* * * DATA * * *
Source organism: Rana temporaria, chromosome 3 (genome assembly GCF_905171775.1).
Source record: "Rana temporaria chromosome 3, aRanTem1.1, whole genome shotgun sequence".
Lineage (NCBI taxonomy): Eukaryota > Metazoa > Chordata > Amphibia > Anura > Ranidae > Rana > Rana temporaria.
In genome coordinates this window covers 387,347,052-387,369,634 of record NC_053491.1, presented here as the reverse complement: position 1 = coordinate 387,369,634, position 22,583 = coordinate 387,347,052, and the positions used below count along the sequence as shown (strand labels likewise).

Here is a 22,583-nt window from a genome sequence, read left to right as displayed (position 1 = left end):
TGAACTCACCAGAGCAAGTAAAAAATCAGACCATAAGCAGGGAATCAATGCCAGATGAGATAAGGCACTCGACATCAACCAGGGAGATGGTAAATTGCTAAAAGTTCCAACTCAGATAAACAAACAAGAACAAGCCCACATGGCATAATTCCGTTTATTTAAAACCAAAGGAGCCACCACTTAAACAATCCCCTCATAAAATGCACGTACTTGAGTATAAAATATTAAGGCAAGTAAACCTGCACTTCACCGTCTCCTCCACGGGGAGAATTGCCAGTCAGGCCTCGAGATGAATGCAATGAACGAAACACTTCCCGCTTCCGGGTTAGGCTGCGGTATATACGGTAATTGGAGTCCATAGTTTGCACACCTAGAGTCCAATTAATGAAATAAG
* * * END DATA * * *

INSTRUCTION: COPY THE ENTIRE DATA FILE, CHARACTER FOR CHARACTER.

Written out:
Source organism: Rana temporaria, chromosome 3 (genome assembly GCF_905171775.1).
Source record: "Rana temporaria chromosome 3, aRanTem1.1, whole genome shotgun sequence".
Lineage (NCBI taxonomy): Eukaryota > Metazoa > Chordata > Amphibia > Anura > Ranidae > Rana > Rana temporaria.
In genome coordinates this window covers 387,347,052-387,369,634 of record NC_053491.1, presented here as the reverse complement: position 1 = coordinate 387,369,634, position 22,583 = coordinate 387,347,052, and the positions used below count along the sequence as shown (strand labels likewise).

Here is a 22,583-nt window from a genome sequence, read left to right as displayed (position 1 = left end):
TGAACTCACCAGAGCAAGTAAAAAATCAGACCATAAGCAGGGAATCAATGCCAGATGAGATAAGGCACTCGACATCAACCAGGGAGATGGTAAATTGCTAAAAGTTCCAACTCAGATAAACAAACAAGAACAAGCCCACATGGCATAATTCCGTTTATTTAAAACCAAAGGAGCCACCACTTAAACAATCCCCTCATAAAATGCACGTACTTGAGTATAAAATATTAAGGCAAGTAAACCTGCACTTCACCGTCTCCTCCACGGGGAGAATTGCCAGTCAGGCCTCGAGATGAATGCAATGAACGAAACACTTCCCGCTTCCGGGTTAGGCTGCGGTATATACGGTAATTGGAGTCCATAGTTTGCACACCTAGAGTCCAATTAATGAAATAAG